State Senate passes bill to help sexual assault victims - WNEM TV 5

State Senate passes bill to help sexual assault victims

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Michigan lawmakers push for new protections for victims of sexual assault.

The bills, which passed the Senate, seek to offer victims top care, treating injuries and administering sexual assault kits.

"We're very excited. We're hopeful that this legislation will go through," said Tracy Rainey, director of Crisis Services for the Bay Area Women's Center.

She said she is glad to see state lawmakers try to do more for victims of sexual assault. Earlier this month the state Senate passed two bills designed to help those victims.

"This will put more money here for us to be able to work with to provide a better and more comprehensive service for victims of crime," Rainey said.

The proposed pieces of legislation would increase state payments to medical providers for treating sexual assault victims. Sponsors of the measures said the move would pave the way for more access and better care for the victims.

Advocates for sexual assault victims in Saginaw said they would also like to see the legislation become law.

"I think anything that's going to benefit being able to provide stronger services to victims is something that I would want to support," said Adrianne Coker, director of Child and Family Services Sexual Assault Center.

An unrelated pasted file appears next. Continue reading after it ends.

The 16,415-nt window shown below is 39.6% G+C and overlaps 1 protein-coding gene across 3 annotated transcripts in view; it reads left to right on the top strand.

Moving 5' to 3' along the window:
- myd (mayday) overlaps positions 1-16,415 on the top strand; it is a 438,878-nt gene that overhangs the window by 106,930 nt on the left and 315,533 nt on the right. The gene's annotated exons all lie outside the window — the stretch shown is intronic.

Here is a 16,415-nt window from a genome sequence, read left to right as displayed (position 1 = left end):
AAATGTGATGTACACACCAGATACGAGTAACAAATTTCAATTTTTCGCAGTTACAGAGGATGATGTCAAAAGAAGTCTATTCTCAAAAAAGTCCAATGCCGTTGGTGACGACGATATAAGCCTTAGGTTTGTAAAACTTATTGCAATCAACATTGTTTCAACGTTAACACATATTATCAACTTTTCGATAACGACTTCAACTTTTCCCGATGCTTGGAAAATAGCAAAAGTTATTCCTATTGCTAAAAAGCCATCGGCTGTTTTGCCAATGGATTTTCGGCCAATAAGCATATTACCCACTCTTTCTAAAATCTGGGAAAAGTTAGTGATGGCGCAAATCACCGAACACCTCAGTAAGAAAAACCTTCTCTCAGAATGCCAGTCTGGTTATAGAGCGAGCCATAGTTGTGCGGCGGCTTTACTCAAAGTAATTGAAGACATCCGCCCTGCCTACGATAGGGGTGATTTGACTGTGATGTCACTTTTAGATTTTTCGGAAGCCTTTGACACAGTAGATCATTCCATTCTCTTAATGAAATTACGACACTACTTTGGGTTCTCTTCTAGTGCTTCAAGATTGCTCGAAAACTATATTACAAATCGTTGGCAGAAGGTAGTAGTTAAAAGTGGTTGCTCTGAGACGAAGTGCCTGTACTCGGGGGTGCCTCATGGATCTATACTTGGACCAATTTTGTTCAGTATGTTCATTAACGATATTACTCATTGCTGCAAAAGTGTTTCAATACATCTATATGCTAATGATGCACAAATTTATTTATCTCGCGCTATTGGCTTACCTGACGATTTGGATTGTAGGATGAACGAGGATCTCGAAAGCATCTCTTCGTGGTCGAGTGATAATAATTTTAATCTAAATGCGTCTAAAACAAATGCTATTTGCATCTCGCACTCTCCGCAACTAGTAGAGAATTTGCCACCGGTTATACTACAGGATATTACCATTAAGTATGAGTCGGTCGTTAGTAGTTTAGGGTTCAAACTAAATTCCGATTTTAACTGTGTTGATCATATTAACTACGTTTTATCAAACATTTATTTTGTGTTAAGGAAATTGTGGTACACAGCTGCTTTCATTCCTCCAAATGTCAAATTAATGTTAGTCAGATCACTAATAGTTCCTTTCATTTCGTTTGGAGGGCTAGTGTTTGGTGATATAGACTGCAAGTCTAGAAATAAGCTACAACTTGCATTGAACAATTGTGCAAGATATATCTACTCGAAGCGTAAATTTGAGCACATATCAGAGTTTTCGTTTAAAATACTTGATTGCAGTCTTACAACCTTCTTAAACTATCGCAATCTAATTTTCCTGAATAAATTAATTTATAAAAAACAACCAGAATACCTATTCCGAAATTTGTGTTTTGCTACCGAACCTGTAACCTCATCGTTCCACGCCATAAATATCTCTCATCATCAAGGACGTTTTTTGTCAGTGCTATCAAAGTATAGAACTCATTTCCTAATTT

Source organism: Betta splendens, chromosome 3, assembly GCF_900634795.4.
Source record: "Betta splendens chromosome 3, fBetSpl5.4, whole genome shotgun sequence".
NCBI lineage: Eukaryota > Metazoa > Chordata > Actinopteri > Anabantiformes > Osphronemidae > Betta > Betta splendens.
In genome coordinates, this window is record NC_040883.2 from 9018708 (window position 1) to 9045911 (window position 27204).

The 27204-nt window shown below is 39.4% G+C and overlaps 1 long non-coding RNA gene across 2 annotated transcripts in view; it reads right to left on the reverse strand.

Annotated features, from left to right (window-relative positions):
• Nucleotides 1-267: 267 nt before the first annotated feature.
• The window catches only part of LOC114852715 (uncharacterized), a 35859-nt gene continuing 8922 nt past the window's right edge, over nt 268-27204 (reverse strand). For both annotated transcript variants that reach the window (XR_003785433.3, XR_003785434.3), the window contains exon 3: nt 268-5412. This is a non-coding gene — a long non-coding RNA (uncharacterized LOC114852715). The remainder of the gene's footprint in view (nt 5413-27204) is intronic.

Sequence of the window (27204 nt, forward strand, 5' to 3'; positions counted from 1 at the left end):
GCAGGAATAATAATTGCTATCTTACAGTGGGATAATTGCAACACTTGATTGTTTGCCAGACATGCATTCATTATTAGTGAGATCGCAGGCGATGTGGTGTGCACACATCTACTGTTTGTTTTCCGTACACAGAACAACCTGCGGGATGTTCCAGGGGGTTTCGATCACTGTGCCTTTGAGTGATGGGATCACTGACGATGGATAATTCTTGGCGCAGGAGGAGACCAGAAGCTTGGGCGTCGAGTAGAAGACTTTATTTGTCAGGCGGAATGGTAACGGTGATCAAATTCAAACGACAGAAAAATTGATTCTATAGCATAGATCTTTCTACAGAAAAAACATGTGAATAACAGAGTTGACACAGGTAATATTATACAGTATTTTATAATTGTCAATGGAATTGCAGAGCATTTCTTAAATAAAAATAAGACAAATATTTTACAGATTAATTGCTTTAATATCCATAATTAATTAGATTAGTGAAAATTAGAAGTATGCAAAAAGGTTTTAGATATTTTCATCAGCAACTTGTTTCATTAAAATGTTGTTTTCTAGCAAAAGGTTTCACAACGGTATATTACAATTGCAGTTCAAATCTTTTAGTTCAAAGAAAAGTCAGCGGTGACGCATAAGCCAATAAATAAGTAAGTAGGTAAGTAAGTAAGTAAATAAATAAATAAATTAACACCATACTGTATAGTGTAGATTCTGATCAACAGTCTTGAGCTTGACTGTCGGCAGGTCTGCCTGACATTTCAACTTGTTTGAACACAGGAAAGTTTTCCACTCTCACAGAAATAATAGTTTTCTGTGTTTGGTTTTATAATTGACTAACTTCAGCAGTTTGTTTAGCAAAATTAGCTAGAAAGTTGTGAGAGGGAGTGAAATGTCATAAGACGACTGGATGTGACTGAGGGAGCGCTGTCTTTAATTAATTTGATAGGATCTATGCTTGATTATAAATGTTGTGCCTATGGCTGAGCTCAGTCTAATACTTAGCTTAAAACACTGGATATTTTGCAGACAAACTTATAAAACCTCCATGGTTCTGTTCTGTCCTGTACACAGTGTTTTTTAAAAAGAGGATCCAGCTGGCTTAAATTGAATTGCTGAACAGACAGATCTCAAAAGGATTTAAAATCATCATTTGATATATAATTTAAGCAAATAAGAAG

She said the proposed measures state more sexual assault nurse examiners, known as sane nurses, will be readily available to help victims.

"They have the experience and the education to be able to provide them medical care that they need. As well as gather the forensic evidence that is required to be able to be more successful in court if the victim so chooses to go that route," Coker said.

As for Rainey, she believes more money and better care is what's needed for sexual assault victims. With the state Senate's overwhelming support of the bills, Rainey hopes other lawmakers in Lansing will take note.

"It is another voice from the state legislature that says 'we support victims. We want you to come forward. We want you to have the access to the best services possible,'" Rainey said.

The bills head to the House of Representatives for further consideration.

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